G Ted Larsen The verdict on Larsen will wait another year because it seems highly unfair to judge his play in 2017 when he missed the first half of the year with a torn biceps and likely wasn’t ever back to full strength. He’s bounced around to four teams in his nine seasons, but the Dolphins saw him as a building block and secured him with a three-year, $5.7 million contract. They can get out of that for less than $1 million this offseason, but Larsen looks like he’s part of the 2018 plan.
S Nate Allen There weren’t huge expectations for Allen considering T.J. McDonald was penciled in to take over once his eight-game suspension ended, but Miami got just seven games, 20 tackles and one pass breakup from Allen for $3.4 million. That’s not a jarring number by any means, but it’s still one of the top 15 salary cap hits on the team.
G Jermon Bushrod It’d be interesting to hear Bushrod give an honest answer about whether he regrets delaying retirement to play for the Dolphins this season. The $3 million he earned might make him feel a little better about how things went. Even if he’d made it back from the foot injury that ultimately ended his season, it’s unlikely he would’ve supplanted Jesse Davis or Larsen in the starting lineup.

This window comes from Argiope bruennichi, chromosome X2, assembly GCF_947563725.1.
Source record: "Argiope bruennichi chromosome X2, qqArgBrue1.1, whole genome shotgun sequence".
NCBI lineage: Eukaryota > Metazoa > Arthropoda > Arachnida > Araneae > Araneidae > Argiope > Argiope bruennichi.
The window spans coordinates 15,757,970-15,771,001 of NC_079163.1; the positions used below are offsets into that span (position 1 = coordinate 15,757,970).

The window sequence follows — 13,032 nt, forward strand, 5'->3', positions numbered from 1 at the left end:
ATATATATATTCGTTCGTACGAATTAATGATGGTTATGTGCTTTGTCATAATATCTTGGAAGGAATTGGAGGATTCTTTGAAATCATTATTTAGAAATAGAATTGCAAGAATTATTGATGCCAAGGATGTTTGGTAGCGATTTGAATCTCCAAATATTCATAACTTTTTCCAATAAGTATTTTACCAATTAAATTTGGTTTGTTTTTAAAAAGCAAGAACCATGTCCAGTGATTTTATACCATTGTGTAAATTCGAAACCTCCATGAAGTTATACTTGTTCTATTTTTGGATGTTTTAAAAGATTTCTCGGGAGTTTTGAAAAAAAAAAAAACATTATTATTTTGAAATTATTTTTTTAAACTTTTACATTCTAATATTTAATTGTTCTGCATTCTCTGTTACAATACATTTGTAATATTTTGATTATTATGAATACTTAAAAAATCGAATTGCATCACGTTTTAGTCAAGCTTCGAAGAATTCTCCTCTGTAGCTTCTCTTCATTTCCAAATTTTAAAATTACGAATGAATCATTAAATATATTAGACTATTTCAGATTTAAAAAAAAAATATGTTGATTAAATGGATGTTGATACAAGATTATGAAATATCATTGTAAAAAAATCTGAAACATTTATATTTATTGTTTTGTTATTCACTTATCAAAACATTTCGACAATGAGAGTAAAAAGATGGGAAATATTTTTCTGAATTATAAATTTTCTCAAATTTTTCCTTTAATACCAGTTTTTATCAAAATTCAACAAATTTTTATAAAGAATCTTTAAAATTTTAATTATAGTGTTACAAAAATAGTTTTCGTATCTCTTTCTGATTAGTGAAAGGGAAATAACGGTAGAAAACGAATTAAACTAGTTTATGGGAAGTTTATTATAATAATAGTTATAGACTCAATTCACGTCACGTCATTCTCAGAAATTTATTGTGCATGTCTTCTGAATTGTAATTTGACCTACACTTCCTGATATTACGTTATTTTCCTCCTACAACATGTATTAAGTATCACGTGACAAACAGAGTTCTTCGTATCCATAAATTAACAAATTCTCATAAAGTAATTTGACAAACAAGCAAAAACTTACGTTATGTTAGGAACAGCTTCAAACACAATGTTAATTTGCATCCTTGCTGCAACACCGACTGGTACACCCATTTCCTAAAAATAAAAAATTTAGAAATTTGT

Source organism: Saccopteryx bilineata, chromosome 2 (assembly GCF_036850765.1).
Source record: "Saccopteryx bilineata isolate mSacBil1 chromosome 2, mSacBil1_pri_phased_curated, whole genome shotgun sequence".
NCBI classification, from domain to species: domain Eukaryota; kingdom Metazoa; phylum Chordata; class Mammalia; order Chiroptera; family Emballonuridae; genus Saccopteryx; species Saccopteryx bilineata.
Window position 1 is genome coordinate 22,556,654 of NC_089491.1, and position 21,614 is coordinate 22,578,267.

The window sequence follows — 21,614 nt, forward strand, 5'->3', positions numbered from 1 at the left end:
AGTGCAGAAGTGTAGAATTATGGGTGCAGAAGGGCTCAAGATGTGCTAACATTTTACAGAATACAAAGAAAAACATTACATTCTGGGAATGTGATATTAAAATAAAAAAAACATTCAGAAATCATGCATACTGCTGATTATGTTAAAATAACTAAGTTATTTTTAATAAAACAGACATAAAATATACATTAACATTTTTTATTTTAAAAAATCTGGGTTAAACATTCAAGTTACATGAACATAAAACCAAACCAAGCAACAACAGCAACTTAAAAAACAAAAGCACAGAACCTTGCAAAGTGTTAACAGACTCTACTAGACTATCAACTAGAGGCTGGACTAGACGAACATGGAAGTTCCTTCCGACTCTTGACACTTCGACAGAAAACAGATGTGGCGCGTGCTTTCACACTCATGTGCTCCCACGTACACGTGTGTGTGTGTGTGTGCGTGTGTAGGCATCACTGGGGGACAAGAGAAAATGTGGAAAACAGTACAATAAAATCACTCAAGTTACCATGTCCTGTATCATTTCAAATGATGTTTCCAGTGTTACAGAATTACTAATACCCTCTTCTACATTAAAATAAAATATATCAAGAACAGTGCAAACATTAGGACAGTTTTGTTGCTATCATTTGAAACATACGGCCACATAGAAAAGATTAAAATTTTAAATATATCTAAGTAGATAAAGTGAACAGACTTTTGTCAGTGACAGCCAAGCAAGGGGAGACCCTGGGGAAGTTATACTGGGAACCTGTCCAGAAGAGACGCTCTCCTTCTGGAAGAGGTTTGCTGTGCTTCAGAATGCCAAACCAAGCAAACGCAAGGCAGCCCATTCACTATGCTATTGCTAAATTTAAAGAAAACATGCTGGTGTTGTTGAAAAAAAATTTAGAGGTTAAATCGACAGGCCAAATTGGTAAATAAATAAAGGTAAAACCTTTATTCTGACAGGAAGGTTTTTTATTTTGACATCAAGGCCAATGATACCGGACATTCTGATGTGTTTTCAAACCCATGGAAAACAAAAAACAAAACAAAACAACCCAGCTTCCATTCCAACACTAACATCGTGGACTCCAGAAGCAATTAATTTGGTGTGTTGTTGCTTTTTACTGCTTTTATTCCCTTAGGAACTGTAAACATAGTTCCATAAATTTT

TE Julius Thomas* This one gets an asterisk because it technically wasn’t a free agent deal, but realistically that’s how the Dolphins got Thomas. They were going to cut Branden Albert, and the Jaguars were going to cut Thomas after two nondescript seasons, and the teams decided to work out a pair of trades to swap them. Thomas played for $5.6 million last season and turned in 41 catches, 388 yards and three touchdowns. Miami needs to spend a high draft pick on a tight end.
TE Anthony Fasano Picking up Fasano for $2.8 million as a contingency for Thomas proved wise. He’s a very good run blocker and would be worth bringing back if he’ll come cheaply. Fasano said at the end of the season he didn’t know whether he would continue playing.
LB Rey Maualuga This was fun until it wasn’t. Everybody laughed when Maualuga talked about trying to lose a bunch of weight to get himself back in shape and wanting to play offense, but the jokes became less funny as he tested the organization’s patience. He was cut the day before a game after an altercation at a nightclub. He came aboard for a little under $1 million.
S T.J. McDonald This was an excellent signing and an example of the Dolphins doing a good job mining the free agent class for undervalued talent. They got him on a one-year, $2.3 million deal, then after months of taking of stock of who he is as a player and a person, extended him through 2021. McDonald and Jones look like a good safety tandem for the next few seasons.